NASA Administrator Bill Nelson will visit Orlando International Airport in Florida on Wednesday, Nov. 24 and meet with the Greater Orlando Aviation Authority (GOAA) CEO Phil Brown. They will discuss implementing NASA-developed flight scheduling technology that will improve dependability for passengers – which is especially important during peak travel times like the Thanksgiving holiday. 

NASA’s Airspace Technology Demonstration 2 (ATD-2) was transferred to the Federal Aviation Administration (FAA) in September and will be implemented at airports across the country – including Orlando International – beginning in 2023.  

The event, which will begin at 11 a.m. EST under the Flight Display Boards in the Hyatt Atrium in front of the Christmas tree, is open to media, and Nelson and Brown will be available to answer questions from reporters. To participate, media must RSVP no later than two hours prior to the start of the event to Faith McKie at 

NASA and the FAA completed nearly four years of surface operations research and testing to calculate gate pushbacks through time-based metering at busy hub airports, so that planes can roll directly to the runway to take off and avoid excessive taxi and hold times, reducing fuel use, emissions, and passenger delays.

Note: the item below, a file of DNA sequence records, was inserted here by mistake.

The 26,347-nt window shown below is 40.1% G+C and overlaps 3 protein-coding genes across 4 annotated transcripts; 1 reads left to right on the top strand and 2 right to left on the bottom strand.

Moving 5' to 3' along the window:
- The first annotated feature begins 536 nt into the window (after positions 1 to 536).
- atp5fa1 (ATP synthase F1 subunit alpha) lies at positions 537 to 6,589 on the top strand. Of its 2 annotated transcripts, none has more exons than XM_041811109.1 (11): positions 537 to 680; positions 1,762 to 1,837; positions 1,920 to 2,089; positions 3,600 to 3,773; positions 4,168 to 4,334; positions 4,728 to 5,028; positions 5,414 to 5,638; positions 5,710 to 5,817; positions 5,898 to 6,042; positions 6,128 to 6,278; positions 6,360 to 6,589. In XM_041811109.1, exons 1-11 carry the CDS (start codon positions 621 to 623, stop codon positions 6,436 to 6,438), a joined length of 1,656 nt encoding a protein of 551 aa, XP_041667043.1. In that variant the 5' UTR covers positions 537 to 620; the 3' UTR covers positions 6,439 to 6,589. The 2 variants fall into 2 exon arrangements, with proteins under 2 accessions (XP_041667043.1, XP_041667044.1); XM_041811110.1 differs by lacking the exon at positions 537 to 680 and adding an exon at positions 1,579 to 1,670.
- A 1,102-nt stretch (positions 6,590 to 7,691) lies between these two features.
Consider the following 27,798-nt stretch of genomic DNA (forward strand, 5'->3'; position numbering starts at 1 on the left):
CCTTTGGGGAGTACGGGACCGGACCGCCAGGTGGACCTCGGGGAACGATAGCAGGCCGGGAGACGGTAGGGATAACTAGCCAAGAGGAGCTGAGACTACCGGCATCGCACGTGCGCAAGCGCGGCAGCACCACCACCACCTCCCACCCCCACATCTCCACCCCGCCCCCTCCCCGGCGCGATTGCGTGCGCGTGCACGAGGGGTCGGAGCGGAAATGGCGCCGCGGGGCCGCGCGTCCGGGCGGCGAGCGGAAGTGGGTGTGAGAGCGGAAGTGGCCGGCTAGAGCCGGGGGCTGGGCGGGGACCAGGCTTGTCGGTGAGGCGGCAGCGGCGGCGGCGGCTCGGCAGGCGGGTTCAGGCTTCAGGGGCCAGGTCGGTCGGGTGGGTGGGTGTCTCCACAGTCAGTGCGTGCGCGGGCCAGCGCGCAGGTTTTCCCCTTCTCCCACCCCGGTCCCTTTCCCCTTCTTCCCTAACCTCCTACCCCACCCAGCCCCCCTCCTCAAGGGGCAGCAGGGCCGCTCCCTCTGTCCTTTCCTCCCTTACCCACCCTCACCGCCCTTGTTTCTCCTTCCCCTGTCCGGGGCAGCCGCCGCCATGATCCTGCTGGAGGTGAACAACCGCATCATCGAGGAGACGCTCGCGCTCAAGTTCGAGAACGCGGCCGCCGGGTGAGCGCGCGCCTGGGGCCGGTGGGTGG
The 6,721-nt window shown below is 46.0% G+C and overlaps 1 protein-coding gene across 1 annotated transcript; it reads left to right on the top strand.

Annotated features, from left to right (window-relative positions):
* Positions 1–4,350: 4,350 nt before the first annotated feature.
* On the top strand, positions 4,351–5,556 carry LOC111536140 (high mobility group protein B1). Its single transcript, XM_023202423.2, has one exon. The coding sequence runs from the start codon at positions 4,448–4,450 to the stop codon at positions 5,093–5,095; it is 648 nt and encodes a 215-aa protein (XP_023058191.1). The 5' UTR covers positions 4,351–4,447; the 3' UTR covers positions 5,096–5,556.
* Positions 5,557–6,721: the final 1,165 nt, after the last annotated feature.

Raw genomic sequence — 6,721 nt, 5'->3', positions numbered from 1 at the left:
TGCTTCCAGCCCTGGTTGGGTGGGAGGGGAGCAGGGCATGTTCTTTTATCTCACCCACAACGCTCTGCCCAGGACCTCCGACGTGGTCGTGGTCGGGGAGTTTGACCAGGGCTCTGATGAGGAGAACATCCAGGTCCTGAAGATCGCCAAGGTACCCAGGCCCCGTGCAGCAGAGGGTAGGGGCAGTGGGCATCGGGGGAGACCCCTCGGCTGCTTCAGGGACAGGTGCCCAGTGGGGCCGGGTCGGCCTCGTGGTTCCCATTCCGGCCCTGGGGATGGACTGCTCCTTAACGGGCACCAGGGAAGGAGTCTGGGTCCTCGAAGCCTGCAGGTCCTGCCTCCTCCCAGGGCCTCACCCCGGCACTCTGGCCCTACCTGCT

The FAA plans to deploy this capability as part of a larger investment in surface management technology to 27 airports, including Orlando International, which will be part of FAA’s Terminal Flight Data Manager program. Improved efficiency and shifting departure wait time from the taxiway to the gate saves fuel, reduces emissions, and gives airlines and passengers more flexibility in the period prior to leaving the gate.  

NASA’s Airspace Technology Demonstration portfolio included two other projects that have ended. ATD-1 featured new ground-based and flight deck technologies that enable use of fuel-efficient procedures throughout the entire arrival phase of flight. These technologies are now in the final stages of implementation by FAA and Industry. ATD-3 focused on providing pilots and air traffic managers with options for adjusting aircraft flight paths based on real-time input including wind and weather conditions and other air traffic. 

For more information about NASA’s aeronautics research, visit: